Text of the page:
Verizon has deal to end strike in New York and New England

About 52,000 Verizon Communications workers in New York and New England are expected back to work today and tomorrow, ending a two-week strike.

From New Jersey to Virginia, however, Verizon customers can continue to expect service delays as the strike there continues.

Verizon employees represented by the Communications Workers of America (CWA) and the International Brotherhood of Electrical Workers unions in the northern states announced a tentative agreement on a three-year contract late yesterday that should bring 95% of those workers back by the end of the day tomorrow, said Lawrence T. Babbio Jr., vice chairman and president of New York-based Verizon.

There are approximately 80,000 "trouble reports" in the region, less than half of which are out-of-service reports, Babbio said; most of the others involve customers experiencing noise on their lines or similar problems.

In addition, 200,000 Verizon customers who have requested service are waiting to get hooked up. Those customers will be connected on a "first come, first served" basis, Babbio said, starting with those who had scheduled phone hookups on the first day of the strike.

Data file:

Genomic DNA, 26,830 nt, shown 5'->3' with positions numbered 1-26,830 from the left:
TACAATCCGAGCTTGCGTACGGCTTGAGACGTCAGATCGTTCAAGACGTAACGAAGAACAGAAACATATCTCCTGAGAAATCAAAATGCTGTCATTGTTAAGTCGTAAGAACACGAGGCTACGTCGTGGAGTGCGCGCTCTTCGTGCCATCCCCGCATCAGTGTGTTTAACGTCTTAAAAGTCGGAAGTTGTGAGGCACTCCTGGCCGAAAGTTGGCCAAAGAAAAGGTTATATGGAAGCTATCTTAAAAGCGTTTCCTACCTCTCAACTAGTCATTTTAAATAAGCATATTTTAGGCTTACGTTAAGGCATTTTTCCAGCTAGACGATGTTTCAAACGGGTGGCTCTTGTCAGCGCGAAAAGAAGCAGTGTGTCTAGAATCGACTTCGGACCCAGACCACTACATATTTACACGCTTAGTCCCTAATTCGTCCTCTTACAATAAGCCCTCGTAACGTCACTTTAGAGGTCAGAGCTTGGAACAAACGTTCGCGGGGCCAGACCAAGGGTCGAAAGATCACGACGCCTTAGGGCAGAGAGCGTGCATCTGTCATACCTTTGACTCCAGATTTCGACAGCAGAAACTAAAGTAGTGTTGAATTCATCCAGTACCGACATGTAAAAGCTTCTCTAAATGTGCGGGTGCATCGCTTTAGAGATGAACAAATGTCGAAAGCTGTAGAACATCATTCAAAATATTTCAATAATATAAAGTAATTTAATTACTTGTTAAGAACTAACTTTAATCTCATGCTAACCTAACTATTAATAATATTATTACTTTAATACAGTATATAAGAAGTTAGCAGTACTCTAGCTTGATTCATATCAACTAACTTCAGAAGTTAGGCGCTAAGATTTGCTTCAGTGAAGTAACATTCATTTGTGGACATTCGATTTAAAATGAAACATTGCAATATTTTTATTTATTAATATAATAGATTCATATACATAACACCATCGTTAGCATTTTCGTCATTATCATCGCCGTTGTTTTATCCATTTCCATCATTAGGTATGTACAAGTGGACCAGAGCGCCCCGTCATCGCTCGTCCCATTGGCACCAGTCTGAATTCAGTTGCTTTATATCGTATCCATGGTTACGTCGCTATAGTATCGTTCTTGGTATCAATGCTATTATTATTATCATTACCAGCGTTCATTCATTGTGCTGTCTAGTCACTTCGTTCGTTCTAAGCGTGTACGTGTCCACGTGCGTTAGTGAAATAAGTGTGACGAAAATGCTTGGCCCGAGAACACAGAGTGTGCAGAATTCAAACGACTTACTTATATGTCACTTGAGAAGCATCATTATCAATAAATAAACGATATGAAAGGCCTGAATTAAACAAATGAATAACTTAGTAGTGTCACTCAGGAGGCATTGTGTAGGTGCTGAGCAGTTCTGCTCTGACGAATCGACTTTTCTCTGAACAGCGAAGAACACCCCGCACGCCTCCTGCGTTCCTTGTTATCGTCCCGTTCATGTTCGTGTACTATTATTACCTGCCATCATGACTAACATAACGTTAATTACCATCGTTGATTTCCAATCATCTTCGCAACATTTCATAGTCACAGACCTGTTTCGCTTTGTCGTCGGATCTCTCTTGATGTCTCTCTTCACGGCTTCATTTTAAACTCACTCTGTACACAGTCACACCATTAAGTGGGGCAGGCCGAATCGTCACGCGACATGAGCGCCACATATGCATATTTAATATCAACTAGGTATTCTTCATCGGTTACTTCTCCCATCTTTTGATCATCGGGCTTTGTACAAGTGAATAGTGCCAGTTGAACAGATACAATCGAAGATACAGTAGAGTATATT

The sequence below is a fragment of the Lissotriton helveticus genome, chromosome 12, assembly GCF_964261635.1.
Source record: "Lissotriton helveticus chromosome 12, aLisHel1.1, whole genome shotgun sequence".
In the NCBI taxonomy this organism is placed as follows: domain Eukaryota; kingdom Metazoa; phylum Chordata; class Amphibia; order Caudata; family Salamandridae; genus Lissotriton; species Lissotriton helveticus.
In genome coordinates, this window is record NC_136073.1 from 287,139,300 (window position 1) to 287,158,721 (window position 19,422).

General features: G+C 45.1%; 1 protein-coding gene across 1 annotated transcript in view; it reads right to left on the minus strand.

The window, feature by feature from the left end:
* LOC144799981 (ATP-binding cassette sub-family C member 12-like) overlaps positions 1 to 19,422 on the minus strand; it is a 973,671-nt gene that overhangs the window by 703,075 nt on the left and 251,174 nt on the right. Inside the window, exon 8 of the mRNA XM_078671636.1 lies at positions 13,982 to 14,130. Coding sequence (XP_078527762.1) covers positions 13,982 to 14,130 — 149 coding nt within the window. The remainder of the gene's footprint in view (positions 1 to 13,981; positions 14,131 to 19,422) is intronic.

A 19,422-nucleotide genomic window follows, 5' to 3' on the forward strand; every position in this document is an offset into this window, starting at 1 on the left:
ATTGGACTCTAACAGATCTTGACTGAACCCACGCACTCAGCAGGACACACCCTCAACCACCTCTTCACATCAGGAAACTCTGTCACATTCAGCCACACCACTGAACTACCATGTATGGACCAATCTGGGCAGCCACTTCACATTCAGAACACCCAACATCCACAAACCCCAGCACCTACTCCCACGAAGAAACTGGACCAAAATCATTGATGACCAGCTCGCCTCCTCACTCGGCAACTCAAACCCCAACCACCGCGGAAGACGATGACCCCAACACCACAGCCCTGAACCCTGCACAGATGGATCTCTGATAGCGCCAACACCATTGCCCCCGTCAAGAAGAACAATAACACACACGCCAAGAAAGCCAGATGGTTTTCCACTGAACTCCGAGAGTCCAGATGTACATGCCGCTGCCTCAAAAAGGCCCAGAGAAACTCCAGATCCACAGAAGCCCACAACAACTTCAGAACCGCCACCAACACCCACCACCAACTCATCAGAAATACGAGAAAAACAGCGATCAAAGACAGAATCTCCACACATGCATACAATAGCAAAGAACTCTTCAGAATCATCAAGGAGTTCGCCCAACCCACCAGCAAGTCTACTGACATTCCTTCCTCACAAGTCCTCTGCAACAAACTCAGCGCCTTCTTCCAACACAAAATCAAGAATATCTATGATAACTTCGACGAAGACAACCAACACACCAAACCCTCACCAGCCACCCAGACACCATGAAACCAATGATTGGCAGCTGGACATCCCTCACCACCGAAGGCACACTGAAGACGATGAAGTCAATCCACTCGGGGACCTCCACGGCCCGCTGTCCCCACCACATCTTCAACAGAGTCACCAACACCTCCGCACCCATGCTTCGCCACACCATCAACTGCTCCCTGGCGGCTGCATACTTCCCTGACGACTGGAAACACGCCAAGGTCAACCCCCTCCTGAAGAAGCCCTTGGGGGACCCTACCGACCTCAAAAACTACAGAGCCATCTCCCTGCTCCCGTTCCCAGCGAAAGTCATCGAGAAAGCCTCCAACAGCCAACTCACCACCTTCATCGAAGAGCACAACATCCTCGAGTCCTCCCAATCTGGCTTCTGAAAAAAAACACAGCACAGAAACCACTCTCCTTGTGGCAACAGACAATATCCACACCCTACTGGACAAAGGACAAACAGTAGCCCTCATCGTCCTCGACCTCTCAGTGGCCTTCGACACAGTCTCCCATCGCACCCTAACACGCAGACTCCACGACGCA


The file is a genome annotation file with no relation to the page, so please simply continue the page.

"This will probably take us about three to four weeks to catch up," Babbio said.

The agreement, which still must be ratified by union members, provides measures to reduce workplace stress, especially in the customer service call centers, and to reduce mandatory overtime and the transfer or workers from region to region.

Under the proposed contract, wireless workers have 90 days to organize from the time the union announces a desire to do so. If that particular unit doesn't vote to become part of the union, then organizers must stop trying to organize that shop for a year.

CWA spokesman Steve Early did not immediately return calls this morning.

Those workplace issues, in addition to creating rules for union organization, have been the sticking point in these negotiations, Babbio said.

"The economics of this package were settled a long time ago," he noted. The package provides for a 12% pay raise over three years -- 4% the first year, 3% the second and 5% the third. Union members will also each receive options for 100 shares of stock in the company by the end of the year, Babbio said, and pension benefits will rise 14.7% over the next three years.

Babbio said he didn't know the total cost of the strike to Verizon or how much the company may have to reimburse its customers for lost or delayed service.

"We'll handle that one at a time," he said.

Copyright © 2000 IDG Communications, Inc.

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